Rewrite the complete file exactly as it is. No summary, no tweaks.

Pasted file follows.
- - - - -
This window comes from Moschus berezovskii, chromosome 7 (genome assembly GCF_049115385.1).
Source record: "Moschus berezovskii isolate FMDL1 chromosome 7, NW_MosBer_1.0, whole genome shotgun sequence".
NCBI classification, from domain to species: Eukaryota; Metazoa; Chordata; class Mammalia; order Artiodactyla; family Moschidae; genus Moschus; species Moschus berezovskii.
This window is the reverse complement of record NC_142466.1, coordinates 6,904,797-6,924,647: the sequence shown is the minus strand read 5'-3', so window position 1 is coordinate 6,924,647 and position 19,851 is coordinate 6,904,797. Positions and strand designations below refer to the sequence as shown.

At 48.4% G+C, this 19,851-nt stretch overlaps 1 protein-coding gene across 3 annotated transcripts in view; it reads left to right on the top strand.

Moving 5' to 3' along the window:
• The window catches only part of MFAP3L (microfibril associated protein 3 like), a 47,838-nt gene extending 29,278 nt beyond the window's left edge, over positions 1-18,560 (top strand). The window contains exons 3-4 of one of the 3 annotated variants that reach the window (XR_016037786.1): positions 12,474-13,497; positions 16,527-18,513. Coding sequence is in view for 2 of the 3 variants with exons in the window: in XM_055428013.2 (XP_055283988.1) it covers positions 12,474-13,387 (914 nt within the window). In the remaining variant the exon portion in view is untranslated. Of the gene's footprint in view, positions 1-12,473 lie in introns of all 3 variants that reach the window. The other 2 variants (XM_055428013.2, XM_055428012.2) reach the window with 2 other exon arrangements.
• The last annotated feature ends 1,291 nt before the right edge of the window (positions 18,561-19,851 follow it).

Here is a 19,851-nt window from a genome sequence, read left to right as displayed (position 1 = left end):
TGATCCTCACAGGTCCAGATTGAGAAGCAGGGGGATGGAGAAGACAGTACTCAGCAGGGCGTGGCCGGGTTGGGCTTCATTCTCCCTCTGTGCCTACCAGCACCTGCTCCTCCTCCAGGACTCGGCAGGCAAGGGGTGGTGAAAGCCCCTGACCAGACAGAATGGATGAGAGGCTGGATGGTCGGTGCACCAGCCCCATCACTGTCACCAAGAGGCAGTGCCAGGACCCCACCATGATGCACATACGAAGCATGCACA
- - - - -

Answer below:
This window comes from Moschus berezovskii, chromosome 7 (genome assembly GCF_049115385.1).
Source record: "Moschus berezovskii isolate FMDL1 chromosome 7, NW_MosBer_1.0, whole genome shotgun sequence".
NCBI classification, from domain to species: Eukaryota; Metazoa; Chordata; class Mammalia; order Artiodactyla; family Moschidae; genus Moschus; species Moschus berezovskii.
This window is the reverse complement of record NC_142466.1, coordinates 6,904,797-6,924,647: the sequence shown is the minus strand read 5'-3', so window position 1 is coordinate 6,924,647 and position 19,851 is coordinate 6,904,797. Positions and strand designations below refer to the sequence as shown.

At 48.4% G+C, this 19,851-nt stretch overlaps 1 protein-coding gene across 3 annotated transcripts in view; it reads left to right on the top strand.

Moving 5' to 3' along the window:
• The window catches only part of MFAP3L (microfibril associated protein 3 like), a 47,838-nt gene extending 29,278 nt beyond the window's left edge, over positions 1-18,560 (top strand). The window contains exons 3-4 of one of the 3 annotated variants that reach the window (XR_016037786.1): positions 12,474-13,497; positions 16,527-18,513. Coding sequence is in view for 2 of the 3 variants with exons in the window: in XM_055428013.2 (XP_055283988.1) it covers positions 12,474-13,387 (914 nt within the window). In the remaining variant the exon portion in view is untranslated. Of the gene's footprint in view, positions 1-12,473 lie in introns of all 3 variants that reach the window. The other 2 variants (XM_055428013.2, XM_055428012.2) reach the window with 2 other exon arrangements.
• The last annotated feature ends 1,291 nt before the right edge of the window (positions 18,561-19,851 follow it).

Here is a 19,851-nt window from a genome sequence, read left to right as displayed (position 1 = left end):
TGATCCTCACAGGTCCAGATTGAGAAGCAGGGGGATGGAGAAGACAGTACTCAGCAGGGCGTGGCCGGGTTGGGCTTCATTCTCCCTCTGTGCCTACCAGCACCTGCTCCTCCTCCAGGACTCGGCAGGCAAGGGGTGGTGAAAGCCCCTGACCAGACAGAATGGATGAGAGGCTGGATGGTCGGTGCACCAGCCCCATCACTGTCACCAAGAGGCAGTGCCAGGACCCCACCATGATGCACATACGAAGCATGCACA